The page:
The relationship between evolutionary biology and religion, by Michael J. Reiss.
Belief in creationism and intelligent design is widespread and gaining significance in a number of countries. This article examines the characteristics of science and of religions and the possible relationship between science and religion. I argue that creationism is sometimes best seen not as a misconception but as a worldview. In such instances, the most to which a science educator (whether in school, college or university) can normally aspire is to ensure that students with creationist beliefs understand the scientific position. In the short term, the scientific worldview is unlikely to supplant a creationist one for students who are firm creationists. We can help students to find their evolutionary biology courses interesting and intellectually challenging without their being threatening. Effective teaching in this area can help students not only learn about the theory of evolution but better appreciate the way science is done, the procedures by which scientific knowledge accumulates, the limitations of science, and the ways in which scientific knowledge differs from other forms of knowledge.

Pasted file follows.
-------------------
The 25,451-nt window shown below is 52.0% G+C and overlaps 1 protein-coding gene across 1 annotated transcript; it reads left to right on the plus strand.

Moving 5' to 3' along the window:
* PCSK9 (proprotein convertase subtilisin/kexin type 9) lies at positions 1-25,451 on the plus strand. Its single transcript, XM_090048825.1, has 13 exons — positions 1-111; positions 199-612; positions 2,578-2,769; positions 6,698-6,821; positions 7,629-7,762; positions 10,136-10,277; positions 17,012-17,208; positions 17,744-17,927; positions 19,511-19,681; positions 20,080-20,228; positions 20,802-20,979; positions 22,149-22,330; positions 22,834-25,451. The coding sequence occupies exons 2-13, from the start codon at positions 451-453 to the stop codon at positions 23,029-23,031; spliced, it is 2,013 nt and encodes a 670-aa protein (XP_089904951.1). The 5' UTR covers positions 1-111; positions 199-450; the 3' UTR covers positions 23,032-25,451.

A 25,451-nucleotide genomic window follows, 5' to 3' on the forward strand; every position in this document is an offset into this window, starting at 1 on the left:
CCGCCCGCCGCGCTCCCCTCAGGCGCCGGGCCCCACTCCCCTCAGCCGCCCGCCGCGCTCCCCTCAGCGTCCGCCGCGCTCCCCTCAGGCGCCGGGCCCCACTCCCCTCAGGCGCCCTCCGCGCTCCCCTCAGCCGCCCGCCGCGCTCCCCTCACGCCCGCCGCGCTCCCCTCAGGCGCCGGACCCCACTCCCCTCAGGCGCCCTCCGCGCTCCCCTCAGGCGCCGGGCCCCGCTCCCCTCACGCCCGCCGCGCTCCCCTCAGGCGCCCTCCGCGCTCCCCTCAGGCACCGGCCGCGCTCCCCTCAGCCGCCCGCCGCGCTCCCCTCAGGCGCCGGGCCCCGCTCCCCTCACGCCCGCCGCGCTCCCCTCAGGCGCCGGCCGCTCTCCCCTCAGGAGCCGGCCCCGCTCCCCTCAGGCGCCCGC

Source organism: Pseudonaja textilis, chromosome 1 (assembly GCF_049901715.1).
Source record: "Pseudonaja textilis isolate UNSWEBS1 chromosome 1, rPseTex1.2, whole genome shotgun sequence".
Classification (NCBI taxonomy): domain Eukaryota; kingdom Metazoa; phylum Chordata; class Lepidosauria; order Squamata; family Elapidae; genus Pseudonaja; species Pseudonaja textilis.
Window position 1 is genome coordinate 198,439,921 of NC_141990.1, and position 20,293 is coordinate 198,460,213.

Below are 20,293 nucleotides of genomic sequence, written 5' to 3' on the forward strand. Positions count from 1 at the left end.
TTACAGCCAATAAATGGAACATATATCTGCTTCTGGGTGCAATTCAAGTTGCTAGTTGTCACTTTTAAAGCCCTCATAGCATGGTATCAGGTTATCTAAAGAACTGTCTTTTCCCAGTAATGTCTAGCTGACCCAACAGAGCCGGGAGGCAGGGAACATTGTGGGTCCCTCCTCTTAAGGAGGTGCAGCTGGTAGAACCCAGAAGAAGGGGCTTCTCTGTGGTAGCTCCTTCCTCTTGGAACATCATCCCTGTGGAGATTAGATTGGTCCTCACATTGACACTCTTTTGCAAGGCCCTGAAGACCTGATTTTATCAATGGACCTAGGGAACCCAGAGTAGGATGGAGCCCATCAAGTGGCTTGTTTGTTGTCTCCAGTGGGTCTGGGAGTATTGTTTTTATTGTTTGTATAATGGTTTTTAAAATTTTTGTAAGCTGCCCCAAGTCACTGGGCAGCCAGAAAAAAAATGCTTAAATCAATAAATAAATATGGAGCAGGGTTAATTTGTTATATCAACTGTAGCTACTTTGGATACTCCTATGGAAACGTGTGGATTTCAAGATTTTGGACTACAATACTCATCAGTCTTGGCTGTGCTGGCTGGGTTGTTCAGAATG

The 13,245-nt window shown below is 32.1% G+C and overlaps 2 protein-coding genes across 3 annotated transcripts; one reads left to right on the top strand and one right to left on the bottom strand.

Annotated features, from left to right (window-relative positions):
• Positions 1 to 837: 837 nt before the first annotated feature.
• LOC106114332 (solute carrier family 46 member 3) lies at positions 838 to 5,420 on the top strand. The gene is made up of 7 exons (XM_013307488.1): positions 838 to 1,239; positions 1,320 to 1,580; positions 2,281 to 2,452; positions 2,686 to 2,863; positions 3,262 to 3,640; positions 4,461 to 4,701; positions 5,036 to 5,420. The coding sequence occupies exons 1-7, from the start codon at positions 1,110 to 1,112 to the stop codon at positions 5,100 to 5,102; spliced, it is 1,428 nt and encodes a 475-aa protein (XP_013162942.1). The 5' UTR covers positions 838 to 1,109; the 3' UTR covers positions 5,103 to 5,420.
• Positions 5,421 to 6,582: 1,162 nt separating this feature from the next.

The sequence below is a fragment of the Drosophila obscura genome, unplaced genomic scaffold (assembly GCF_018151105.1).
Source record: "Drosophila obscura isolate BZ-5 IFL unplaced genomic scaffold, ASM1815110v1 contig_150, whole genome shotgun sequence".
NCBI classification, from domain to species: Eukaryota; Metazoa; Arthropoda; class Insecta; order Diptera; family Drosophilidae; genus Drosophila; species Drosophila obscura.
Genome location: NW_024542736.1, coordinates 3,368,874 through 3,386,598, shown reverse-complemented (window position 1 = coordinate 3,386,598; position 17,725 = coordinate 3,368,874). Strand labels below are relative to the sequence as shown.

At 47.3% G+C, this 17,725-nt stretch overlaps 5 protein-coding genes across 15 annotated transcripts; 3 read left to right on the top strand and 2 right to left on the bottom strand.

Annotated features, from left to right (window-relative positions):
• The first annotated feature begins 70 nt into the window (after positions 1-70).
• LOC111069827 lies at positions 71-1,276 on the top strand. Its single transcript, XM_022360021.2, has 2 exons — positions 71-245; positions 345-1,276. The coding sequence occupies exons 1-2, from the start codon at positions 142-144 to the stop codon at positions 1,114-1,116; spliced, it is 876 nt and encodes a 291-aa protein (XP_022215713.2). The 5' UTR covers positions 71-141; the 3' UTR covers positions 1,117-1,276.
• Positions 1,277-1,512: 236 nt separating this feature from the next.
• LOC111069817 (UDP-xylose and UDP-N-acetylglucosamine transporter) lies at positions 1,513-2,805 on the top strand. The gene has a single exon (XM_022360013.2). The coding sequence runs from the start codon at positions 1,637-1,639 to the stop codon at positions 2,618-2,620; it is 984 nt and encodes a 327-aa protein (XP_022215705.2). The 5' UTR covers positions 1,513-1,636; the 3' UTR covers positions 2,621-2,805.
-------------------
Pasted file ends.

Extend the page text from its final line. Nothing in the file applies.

Science, religion, and society, the problem of evolution in America, by Jerry A. Coyne
American resistance to accepting evolution is uniquely high among First World countries. This is due largely to the extreme religiosity of the U.S., which is much higher than that of comparably advanced nations, and to the resistance of many religious people to the facts and implications of evolution. The prevalence of religious belief in the U.S. suggests that outreach by scientists alone will not have a huge effect in increasing the acceptance of evolution, nor will the strategy of trying to convince the faithful that evolution is compatible with their religion. Since creationism is a symptom of religion, another strategy to promote evolution involves loosening the grip of faith on America. This is easier said than done, for recent sociological surveys show that religion is highly correlated with the dysfunctionality of a society, and various measures of societal health show that the U.S. is one of the most socially dysfunctional First World countries. Widespread acceptance of evolution in America, then, may have to await profound social change.
It’s curious that Matzke didn’t get his knickers in a twist about the Reiss paper, which is also about the conflict in America between religion and evolution. Could that be because because Reiss’s paper is far more respectful of religion than mine? It seems that what Nick objects to is not discussing religion and evolution in the journal, but discussing it in a certain way. For Matzke, evolution and faith must be friends, not opponents.